U.S. coronavirus death toll reaches 150,000, highest in the world


The United States COVID-19 deaths topped 150,000 on Wednesday, the highest in the world, according to Johns Hopkins University.

Brazil and Great Britain reportedly rank 2nd and 3rd in coronavirus related deaths.

As of July 23, there are 4 million confirmed infections in the U.S, USA Today reports.

California, Texas and Florida saw record-breaking death tolls this week, while Tennessee and Arkansas set records for both deaths and news cases.
The first known COVID-19 death in America was Feb. 6. Health experts predict the death count could reach 200,000 in less than two months.

The increase in cases and deaths is attributed to states easing restrictions and reopening too soon.

“We were not careful and it became like a domino effect,” Dr. Anne Rimoin, epidemiologist and director of UCLA’s COVID-19 Rapid Response Initiative, told USA TODAY.

“Everybody rushed back to normal when what we really needed to be doing was doubling down,” Rimoin said. “We are not doing enough to suppress the spread of the virus.”

Coronavirus cases are reportedly surging in 11 cities: Cleveland, Columbus, Ohio; Indianapolis, Las Vegas, Miami, Minneapolis, Nashville, Tennessee; New Orleans, Pittsburgh and St. Louis.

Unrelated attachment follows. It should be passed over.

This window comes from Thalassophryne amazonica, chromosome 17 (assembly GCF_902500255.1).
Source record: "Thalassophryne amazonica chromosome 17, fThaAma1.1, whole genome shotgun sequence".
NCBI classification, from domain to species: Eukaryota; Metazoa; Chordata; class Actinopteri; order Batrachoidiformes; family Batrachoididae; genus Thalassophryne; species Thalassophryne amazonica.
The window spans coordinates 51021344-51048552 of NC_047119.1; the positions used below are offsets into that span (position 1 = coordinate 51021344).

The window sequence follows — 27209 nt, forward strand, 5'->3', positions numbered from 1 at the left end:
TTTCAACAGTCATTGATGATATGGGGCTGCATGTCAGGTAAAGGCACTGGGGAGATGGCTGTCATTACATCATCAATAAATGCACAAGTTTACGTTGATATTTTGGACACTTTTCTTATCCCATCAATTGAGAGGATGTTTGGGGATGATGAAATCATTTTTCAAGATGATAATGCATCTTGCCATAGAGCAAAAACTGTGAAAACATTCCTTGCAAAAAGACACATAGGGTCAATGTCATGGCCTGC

“What started out very much as a southern and western epidemic is starting to move up the East Coast into Tennessee, Arkansas, up into Missouri, up across Colorado, and obviously we’re talking about increases now in Baltimore,” said Dr. Deborah Birx of the White House coronavirus task force.

“So this is really critical that everybody is following this and making sure they’re being aggressive about mitigation efforts,” she continued.

An earlier report on theGrio noted that the Trump administration will pay Pfizer nearly $2 billion for a December delivery of 100 million doses of a COVID-19 vaccine the pharmaceutical company is developing, Health and Human Services Secretary Alex Azar announced Wednesday, per The Associated Press.

The U.S. could buy another 500 million doses under the agreement, Azar said.

“Now those would, of course, have to be safe and effective” and approved by the Food and Drug Administration, Azar said during an appearance on Fox News.

Pfizer Inc. and BioNTech SE announced separately that the agreement is with HHS and the Defense Department for a vaccine candidate the companies are developing jointly. It is the latest in a series of similar agreements with other vaccine companies.

The agreement is part of President Donald Trump’s Operation Warp Speed vaccine program, under which multiple COVID-19 vaccines are being developed simultaneously. The program aims to deliver 300 million doses of a safe and effective COVID-19 vaccine by January 2021.

Story credit to Ny Magee/The Grio.

Photo credit to Macau Photo Agency/Unsplash.